ZFS and Ceph, what a lovely couple they make!

ZFS and Ceph, what a lovely couple they make! 958 467 Michiel Manten

Stable, secure data storage is probably one of the most important things in today’s data driven world. With the ability to scale fast. Combining two great storage solutions provides you with all those in one. ZFS and Ceph are a couple that cannot easily be beaten!

Why is that? The short explanation is scalability. ZFS is a solution which ‘scales up’ as no other, while Ceph is built to ‘scale out’. The term ‘scaling up’ means to extend the storage pool with additional disks which are fully available for the filesystems that use the pool. This model is generally limited by the amount of disks that can be added to a node. ‘Scaling out’ is a different way of growing the storage capacity; not by adding disks (or bigger disks) to a machine or pool, but by adding storage nodes (a storage server with network, compute and storage capacity) to the existing storage capacity. This model is mostly limited by the bandwidth between the different nodes.

That makes it far more easier to grow your storage infrastructure, because you don’t have to change the current hardware architecture expect for the capacity.

Easily scaling up with ZFS

ZFS is a combined file system and logical volume manager partly developed by Sun Microsystems. The ZFS name stands for nothing; briefly assigned the backronym “Zettabyte File System”, it is no longer considered an initialism. ZFS is very scalable, and includes extensive protection against data corruption, support for high storage capacities, efficient data compression, integration of the concepts of filesystem and volume management, snapshots and copy-on-write clones, continuous integrity checking and automatic repair, RAID-Z, native NFSv4 ACLs, and can be very precisely configured.

Unlike most files systems, ZFS combines the features of a file system and a volume manager. This means that as supposed to other file systems, ZFS can create a file system that spans across a series of drives or a pool. Not only that; you can add storage to a pool by adding more drives. ZFS will handle partitioning and formatting.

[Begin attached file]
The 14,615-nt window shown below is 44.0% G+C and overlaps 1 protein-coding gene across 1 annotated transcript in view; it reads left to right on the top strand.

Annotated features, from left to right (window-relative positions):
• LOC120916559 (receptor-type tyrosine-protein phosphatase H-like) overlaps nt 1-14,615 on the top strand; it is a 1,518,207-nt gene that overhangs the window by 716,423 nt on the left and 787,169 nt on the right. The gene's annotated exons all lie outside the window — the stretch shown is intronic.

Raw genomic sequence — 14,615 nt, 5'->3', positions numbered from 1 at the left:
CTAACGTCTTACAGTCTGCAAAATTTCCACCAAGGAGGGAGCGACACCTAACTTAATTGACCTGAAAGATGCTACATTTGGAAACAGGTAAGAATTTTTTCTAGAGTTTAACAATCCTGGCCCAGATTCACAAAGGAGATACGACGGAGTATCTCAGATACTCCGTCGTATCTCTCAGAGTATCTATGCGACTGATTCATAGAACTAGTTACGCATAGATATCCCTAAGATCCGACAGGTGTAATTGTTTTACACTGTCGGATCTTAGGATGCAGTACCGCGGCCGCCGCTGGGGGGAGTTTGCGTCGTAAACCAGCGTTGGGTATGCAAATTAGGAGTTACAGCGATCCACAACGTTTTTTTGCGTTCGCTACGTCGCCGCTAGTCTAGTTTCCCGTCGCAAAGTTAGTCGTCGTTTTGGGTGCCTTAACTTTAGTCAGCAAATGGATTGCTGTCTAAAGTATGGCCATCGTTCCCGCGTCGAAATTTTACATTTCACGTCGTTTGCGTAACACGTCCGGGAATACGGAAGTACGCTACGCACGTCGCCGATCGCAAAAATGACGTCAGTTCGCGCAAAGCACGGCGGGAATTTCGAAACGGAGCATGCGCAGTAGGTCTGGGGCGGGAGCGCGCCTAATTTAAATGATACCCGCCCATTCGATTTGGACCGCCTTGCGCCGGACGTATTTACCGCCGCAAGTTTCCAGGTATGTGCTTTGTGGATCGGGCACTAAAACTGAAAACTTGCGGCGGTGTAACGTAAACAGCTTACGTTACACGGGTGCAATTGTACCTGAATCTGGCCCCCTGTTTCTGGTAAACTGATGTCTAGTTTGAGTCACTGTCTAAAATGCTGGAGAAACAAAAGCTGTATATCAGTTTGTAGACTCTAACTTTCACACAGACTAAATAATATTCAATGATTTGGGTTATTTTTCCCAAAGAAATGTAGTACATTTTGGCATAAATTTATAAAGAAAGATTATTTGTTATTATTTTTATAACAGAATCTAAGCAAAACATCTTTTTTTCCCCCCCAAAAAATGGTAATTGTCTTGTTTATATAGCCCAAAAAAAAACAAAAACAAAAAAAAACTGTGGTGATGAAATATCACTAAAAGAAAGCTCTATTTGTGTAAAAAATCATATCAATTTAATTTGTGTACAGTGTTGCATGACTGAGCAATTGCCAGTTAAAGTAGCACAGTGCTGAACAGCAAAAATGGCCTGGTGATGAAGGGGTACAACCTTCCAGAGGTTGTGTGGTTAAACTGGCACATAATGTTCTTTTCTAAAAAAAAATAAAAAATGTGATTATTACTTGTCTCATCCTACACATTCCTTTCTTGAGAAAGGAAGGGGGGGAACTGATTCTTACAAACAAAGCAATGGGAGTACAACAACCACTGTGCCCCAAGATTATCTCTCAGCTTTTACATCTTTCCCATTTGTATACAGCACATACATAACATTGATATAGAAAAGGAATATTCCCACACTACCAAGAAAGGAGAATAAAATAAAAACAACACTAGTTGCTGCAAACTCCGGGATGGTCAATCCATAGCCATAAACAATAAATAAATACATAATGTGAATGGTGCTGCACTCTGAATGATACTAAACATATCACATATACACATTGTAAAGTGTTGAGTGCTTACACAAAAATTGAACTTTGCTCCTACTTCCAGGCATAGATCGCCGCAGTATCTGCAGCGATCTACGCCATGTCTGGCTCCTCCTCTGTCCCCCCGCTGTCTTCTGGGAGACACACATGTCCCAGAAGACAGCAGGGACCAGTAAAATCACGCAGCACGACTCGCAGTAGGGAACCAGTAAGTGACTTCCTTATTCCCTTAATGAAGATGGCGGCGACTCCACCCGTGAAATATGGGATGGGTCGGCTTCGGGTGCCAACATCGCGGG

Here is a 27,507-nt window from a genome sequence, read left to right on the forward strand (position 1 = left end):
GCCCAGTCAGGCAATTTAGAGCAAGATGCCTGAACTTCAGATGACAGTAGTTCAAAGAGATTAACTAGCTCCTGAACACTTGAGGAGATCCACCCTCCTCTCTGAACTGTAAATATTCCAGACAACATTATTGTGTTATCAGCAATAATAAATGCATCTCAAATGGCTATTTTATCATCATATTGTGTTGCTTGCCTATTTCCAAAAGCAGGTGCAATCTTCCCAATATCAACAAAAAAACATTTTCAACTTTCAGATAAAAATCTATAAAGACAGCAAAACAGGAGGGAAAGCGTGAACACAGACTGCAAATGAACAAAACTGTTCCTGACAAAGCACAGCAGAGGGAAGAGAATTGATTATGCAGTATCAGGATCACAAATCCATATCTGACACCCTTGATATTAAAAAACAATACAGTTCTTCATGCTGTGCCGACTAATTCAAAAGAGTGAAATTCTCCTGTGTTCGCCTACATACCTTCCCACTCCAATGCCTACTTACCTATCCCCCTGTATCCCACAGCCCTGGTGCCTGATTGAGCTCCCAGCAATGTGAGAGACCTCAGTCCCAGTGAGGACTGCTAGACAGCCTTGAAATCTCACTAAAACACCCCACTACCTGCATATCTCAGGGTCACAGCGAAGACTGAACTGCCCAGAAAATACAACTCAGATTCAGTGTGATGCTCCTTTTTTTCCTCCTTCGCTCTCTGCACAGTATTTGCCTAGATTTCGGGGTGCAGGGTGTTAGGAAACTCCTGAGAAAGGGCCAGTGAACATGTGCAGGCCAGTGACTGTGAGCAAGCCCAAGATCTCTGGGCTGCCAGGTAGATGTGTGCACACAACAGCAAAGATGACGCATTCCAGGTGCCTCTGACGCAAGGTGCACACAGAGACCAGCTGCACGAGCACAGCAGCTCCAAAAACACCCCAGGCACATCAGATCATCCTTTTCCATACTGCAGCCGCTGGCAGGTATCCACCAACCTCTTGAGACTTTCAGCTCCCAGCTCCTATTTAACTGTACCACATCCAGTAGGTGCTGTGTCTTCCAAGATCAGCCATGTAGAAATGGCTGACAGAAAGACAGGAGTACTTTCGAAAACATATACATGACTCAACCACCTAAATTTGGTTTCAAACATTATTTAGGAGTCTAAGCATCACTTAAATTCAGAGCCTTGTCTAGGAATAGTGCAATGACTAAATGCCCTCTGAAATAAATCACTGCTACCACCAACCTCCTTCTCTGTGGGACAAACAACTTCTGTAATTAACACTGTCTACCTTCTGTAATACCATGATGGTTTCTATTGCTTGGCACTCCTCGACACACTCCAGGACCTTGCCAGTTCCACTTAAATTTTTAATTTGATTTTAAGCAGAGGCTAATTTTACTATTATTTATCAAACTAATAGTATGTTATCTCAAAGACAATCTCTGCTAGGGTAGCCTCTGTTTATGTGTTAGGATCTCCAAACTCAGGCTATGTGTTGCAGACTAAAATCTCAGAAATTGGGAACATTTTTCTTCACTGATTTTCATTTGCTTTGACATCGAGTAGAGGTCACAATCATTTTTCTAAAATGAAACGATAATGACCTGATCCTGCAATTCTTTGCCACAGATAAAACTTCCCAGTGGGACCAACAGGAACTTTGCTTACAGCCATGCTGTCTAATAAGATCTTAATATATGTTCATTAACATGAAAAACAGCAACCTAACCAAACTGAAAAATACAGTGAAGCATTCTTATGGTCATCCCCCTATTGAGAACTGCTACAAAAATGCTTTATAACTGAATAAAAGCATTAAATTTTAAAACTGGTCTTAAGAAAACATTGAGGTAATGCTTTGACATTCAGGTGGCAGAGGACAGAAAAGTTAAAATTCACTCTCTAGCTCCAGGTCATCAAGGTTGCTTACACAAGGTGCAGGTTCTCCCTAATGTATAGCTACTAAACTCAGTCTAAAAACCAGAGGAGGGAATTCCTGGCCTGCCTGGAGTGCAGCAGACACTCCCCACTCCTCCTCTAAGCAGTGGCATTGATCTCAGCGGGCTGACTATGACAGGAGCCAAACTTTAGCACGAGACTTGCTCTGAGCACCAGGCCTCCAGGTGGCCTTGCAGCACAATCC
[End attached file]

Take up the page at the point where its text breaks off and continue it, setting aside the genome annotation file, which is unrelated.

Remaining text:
Easily scaling out with Ceph

Ceph is a storage solution that provides applications with object, block, and file system storage. All in a single unified storage cluster. It is flexible, exceptionally reliable, and easy to manage. Ceph decouples the storage software from the underlying hardware. This enables you to build much larger storage clusters with less effort. You can scale out storage clusters indefinitely, using economical commodity hardware, and you can replace hardware easily when it malfunctions or fails. I explained more about Ceph storage here: and here:

The two combined

With that said, I often see organizations start using open source software defined storage with ZFS. Looking at the growth potential of open source storage; there is no limit to how fast companies’ data size grow; it’s stable, highly redundant, cheap, and fast. Because of this, the open source storage systems are ‘abused’ to the max. Now when this happens, the environment grows and at one point the storage infrastructure is ten times larger than imagined when started.

At some point the size of the data grows so fast that the ZFS storage controller node(s) are at the maximum capacity of what they can handle. At this moment you will need to migrate the data to a new ZFS system. At this point it would be very nice to have a way to scale the storage out (combine more units) instead of only up (grow units bigger). This is where Ceph storage complements ZFS. With Ceph you will never have to carry out data migrations when you grow because you will add new storage servers to grow capacity or to remove older storage servers; CEPH will always redistribute the data to make optimal use of all capacity of the platform (storage, compute and networking). Where ZFS can start with little hardware investment though, CEPH requires more hardware as it doesn’t accept compromising the data consistency by storing all data (at least) 3 times.

That’s why ZFS and CEPH make such a great storage couple, each with their own specific use cases within the organization. For example; ZFS is often used for creating a backup or to build archive data, while Ceph provides the S3 cloud storage and virtual disk storage for virtual machines. In other cases, ZFS is used for file system storage while Ceph provides the block storage infrastructure.

And with both solutions being open source and software defined, as you can imagine we at Fairbanks and 42on love them both equally for their own merits, and even more as a complementary couple. And whoever said you had to choose your favorite from such a lovely couple? That makes me curious however: do you use both solutions or did you pick only one for your storage infrastructure?

Follow up on Ceph

Follow up on Ceph 1200 400 Michiel Manten